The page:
Is the global denim industry on the brink of becoming water-free?
It’s possible with the right technologies and industry-wide effort, according to Jeanologia CEO Enrique Silla.
In honor of World Water Day on Thursday, the sustainable textile technology firm is urging the denim supply chain to examine ways Jeanologia’s technologies can combine to make all jeans 100 percent water-free by 2025.
“With Jeanologia as the expert technology partner, it is possible, within a few years, for production to use zero water and create zero waste; increasing productivity and accelerating time to market,” Silla said.
The Spanish company leads the industry with its water-saving technologies like E-flow, which replaces water with air to transfer chemicals onto garments, and G2 technology, an ozone washing process that reduces water usage by 65 percent. The technologies achieve the same aesthetics of traditional washing and finishing, but with less impact on the environment.
“We continuously work to increase awareness and involve everyone while reducing the water footprint, and without losing competitiveness or compromising on design and quality,” Silla said.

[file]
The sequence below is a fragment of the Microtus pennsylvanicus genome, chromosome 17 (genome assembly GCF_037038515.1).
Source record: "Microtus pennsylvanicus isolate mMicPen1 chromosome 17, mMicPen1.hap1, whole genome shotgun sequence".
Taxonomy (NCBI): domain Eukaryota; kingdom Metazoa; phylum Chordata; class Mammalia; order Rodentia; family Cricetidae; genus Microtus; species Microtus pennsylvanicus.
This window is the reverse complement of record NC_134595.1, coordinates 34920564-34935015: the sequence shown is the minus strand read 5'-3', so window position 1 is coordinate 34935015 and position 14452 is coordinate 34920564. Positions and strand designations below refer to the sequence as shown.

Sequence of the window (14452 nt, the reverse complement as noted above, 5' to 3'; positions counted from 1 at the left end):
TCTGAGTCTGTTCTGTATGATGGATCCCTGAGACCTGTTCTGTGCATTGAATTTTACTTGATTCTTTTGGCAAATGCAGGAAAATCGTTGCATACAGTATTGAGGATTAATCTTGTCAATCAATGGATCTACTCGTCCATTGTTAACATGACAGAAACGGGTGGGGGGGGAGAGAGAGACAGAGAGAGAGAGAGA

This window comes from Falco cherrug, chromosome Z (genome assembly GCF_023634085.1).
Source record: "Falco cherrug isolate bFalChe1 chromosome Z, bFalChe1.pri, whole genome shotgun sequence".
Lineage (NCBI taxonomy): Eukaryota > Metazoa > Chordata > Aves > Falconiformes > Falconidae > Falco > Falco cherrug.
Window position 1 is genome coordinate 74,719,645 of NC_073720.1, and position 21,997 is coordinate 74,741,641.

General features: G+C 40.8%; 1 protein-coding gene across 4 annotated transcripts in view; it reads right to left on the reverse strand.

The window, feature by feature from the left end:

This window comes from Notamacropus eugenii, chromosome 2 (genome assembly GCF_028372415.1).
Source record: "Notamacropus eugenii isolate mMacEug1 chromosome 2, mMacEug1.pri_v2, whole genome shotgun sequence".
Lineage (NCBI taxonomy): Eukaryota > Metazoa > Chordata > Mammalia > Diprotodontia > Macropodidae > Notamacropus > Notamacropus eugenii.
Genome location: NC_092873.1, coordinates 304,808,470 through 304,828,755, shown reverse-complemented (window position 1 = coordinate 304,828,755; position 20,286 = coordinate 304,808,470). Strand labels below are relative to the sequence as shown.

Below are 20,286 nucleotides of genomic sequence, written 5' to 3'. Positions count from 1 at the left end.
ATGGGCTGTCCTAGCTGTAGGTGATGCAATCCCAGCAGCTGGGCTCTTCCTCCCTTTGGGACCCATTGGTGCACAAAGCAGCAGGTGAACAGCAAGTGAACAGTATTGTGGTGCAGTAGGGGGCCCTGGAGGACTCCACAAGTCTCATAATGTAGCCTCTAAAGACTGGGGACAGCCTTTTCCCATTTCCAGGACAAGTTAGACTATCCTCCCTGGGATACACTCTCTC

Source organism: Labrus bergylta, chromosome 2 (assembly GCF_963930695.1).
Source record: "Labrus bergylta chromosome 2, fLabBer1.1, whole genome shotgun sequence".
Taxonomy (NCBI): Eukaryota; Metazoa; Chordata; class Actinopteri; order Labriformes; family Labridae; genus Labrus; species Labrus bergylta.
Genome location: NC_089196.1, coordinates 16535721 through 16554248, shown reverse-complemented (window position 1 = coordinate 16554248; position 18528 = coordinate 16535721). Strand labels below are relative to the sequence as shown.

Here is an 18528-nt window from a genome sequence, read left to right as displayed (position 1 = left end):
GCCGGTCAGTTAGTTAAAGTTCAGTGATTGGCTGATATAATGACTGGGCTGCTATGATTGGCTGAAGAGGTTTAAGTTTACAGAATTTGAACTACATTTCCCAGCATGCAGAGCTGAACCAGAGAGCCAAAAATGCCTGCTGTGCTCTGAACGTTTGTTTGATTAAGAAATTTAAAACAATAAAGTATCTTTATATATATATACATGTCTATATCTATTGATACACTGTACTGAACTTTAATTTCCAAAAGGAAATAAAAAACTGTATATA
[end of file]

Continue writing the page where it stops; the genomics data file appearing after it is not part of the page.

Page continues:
Jeanologia reports that 35 percent of the 5 billion jeans produced every year are made with its technology. In the last month alone, the company has saved the equivalent of 283 Olympic swimming pools worth of water. And the company has even bigger goals in mind.
“If we develop products in an eco-efficient way, we will produce an eco-sustainable product and bring a sustainable product to the market, achieving one of our company’s objectives: to reduce environmental impact in its entirety, not partially mitigate it,” Silla said.
According to a Levi’s Lifecycle Assessment, the cotton cultivation process requires the greatest amount of water during a pair of jeans’ life, about 68 percent.
Major players in denim are tackling the industry’s water issue across all steps of the supply chain.
In Italy, Tonello’s UP technology reduces the amount of water required during garment washing. A continuous flow of water is constantly injected into the machine, then recovered and recirculated. The combination with other Tonello technologies, like ECOfree2 for ozone washing and NoStone for stonewash effects further reduces denim’s environmental impact.
Pakistan-based mill Artistic Milliners bowed Crystal Clear last year, which calls for pre-reduced liquid indigo that requires no additional water or salt, allowing indigo recovery up to 100 percent. Additionally, there’s no need for heating in the indigo fixation process, which means less energy consumption.
Candiani introduced Re-Gen denim in January, a fabric composed of 50 percent Refibra fibers, Lenzing’s post-industrial cotton waste and wood pulp fiber blend, and 50 percent of Candiani’s recycled fibers in both the warp and the weft. The composition means all yarns in Re-Gen denim are made from regenerated material instead of virgin cotton.